Repent, brother Dawkins
By Charles Foster
Richard Dawkins is at it again in the Guardian. It’s the familiar stuff: a fluent, funny, whingeing litany of jibes about genocidal Israelites, filicidal Gods and benighted Tennessean Creationists. We’ve all heard it all before, of course. Dawkins has become a hackneyed national treasure. He’s a sort of pantomime dame – always doing the same old gags. We’d miss him if he didn’t appear. We love him for his ridiculousness, the extremity of his speech, and the extravagant colour of his bile, just as we love the dame’s unfeasibly enormous breasts and her outrageously striped tights. You’ve got to admire the Dawkins-Dame. He never rests on his laurels. His lines might be the same, but he tries to alternate his frocks. This time he’s wearing a very fetching little pretext: read the King James Version. It’s great literature, and it’ll tell you, almost as well as Dawkins himself, just how absurd religion is.
It takes great stamina to carry on doing the same show for decades. Why does he do it? He doesn’t need the money. Surely he’s not so insecure as to need the applause of his scientifically illiterate fan club? Doesn’t he know that there’s almost no one in mainstream biology who thinks that life and the universe are as monolithically simple as he says they are?
He’s done some genuine good. Much of what he says is right, and even more is entertaining. To use an intellect like his to lambast Young Earth Creationists is like shooting dairy cows with heat-seeking missiles. It’s not sporting, it’s not clever, but it is very funny, and it serves a social purpose. But he’s done all he can do. The Messianic mission is as complete as it can be. He’s smart enough to know that to continue will be counter-productive.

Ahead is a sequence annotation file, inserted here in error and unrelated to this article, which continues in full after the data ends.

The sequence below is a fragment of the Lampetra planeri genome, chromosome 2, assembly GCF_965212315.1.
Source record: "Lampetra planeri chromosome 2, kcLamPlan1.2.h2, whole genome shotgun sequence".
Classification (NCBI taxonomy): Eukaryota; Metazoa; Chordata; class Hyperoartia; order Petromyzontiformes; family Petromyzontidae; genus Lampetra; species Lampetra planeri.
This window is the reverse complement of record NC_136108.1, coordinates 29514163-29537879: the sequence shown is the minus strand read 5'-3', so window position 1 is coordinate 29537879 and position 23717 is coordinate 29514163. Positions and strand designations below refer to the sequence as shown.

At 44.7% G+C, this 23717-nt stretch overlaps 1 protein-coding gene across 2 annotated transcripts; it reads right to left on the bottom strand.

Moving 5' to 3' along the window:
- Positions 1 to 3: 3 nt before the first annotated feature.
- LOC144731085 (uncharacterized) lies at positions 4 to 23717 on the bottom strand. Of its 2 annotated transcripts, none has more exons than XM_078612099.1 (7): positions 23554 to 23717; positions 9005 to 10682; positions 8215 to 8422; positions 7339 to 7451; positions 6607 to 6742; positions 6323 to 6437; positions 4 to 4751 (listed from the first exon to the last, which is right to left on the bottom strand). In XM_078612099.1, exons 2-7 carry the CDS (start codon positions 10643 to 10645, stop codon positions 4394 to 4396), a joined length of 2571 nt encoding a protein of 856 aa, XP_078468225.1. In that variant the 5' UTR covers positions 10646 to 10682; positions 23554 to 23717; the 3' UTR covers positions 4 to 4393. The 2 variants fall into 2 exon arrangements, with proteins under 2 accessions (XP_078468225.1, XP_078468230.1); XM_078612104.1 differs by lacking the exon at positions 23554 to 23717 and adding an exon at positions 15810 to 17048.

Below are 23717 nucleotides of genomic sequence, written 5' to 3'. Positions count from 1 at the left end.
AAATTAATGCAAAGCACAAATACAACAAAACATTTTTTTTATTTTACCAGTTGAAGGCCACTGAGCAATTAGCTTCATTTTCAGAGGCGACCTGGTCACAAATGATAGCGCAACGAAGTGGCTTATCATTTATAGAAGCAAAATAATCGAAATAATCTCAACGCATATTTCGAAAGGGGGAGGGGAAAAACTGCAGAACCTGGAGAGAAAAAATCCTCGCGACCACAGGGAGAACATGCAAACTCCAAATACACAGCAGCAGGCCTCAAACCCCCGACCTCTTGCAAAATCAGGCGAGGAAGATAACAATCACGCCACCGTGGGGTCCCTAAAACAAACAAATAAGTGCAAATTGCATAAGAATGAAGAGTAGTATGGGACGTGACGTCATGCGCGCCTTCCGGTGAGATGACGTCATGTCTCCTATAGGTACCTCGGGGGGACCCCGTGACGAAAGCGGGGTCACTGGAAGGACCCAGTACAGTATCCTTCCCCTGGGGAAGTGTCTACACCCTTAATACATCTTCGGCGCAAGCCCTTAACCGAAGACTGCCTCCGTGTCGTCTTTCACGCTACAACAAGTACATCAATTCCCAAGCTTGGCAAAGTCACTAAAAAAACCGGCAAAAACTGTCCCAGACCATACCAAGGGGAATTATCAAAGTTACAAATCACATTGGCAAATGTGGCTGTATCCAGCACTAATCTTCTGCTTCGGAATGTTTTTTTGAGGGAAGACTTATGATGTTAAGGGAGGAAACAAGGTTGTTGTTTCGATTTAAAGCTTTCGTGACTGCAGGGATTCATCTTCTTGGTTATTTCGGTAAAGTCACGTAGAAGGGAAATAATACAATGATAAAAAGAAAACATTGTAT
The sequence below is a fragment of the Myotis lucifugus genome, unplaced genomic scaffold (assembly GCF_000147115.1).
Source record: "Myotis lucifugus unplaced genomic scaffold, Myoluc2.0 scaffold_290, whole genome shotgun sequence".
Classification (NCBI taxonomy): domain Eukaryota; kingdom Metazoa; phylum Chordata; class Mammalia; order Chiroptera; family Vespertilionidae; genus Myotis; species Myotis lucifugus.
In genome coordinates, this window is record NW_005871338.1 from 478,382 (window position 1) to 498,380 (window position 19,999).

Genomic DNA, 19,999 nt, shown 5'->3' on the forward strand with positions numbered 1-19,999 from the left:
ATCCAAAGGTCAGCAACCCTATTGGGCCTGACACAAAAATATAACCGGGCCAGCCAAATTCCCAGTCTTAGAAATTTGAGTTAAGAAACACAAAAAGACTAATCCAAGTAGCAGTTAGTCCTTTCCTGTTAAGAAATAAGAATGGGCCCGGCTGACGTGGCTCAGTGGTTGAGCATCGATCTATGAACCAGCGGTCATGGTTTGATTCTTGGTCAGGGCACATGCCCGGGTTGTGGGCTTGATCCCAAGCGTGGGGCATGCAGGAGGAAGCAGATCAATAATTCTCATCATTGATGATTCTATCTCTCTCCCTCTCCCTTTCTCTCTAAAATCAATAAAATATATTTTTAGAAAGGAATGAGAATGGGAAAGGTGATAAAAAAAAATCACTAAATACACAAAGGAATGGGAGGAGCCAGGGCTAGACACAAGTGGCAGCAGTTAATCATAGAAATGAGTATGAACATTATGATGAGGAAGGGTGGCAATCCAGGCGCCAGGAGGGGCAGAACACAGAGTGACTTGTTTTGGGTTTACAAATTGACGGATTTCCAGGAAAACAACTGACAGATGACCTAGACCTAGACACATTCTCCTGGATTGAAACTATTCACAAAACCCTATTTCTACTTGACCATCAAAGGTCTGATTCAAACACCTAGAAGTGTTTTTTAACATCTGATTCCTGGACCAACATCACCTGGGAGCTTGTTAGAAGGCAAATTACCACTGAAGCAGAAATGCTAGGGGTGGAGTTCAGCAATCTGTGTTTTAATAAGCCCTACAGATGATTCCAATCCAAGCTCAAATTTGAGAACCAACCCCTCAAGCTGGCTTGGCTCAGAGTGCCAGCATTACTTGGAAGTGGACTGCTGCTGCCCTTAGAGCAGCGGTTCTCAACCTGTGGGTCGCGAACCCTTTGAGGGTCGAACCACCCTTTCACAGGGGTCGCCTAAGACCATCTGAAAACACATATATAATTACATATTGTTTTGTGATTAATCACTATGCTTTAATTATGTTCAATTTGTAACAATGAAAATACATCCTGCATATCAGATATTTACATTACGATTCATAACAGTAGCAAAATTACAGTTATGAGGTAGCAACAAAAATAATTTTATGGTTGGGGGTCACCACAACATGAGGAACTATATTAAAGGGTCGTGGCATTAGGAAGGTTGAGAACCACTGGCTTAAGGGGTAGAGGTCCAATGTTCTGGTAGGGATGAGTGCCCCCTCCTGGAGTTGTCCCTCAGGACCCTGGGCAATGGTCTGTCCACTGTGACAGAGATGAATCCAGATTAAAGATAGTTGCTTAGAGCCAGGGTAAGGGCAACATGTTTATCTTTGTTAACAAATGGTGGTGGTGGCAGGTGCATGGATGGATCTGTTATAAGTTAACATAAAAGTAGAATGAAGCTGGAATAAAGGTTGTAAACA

So why go on? Perhaps because he’s become his mission. Perhaps there’s no Richard Dawkins inside that scowling, spitting ball of godless epigrams. If he stopped preaching, maybe he’d just disintegrate. Old actors become their parts: when the show stops, so do they.
But I’d like to think that something else is going on. Dawkins, just like everyone else, is desperately searching for a metanarrative. Human beings are stories: they find meaning by finding a place in a bigger story. Dawkins’ rhetoric is that evolution is the only story there is. He writes lyrically about how satisfying he finds his own place in the Darwinian web of life. But, to my ear, he protests a bit too much. If he really finds his own set of answers so utterly fulfilling, why fulminate so loudly against those who aren’t totally convinced? Doesn’t it denote a lack of confidence in his solution? Like the latently gay homophobe, irresistibly drawn to gay bars, (if only to denounce them in the name of Yahweh) Dawkins is obsessed with religion. He wants to convince himself that he’s more cosmically significant than he insists he is.
His suppressed intuitions are correct. If you try to do life, ethics, or anything using any model of humans other than one of a story within a story, you’ll get things wrong.
One of the important things about stories is that they have a beginning, a middle and an end. Ideally the beginning, middle and end of human stories will be linked by a strand other than a mere sharing of the same biological vehicle. That strand has had various names: ‘soul’, ‘self’, and ‘integrity’, for instance. All of which are more or less unsatisfactory. Lack of connection between the three elements has various sinister psychiatric names, including depersonalisation. It’s a horrific diagnosis. It’s the object of many corporations. But it doesn’t seem the right diagnosis for Richard Dawkins. His thundering dissatisfaction is the saving strand.
So, brother Richard: repent. Come out of your closet. Say sorry to all those straw men you’ve so amusingly assaulted. There’s time yet for a good ending to the story that you’ve been.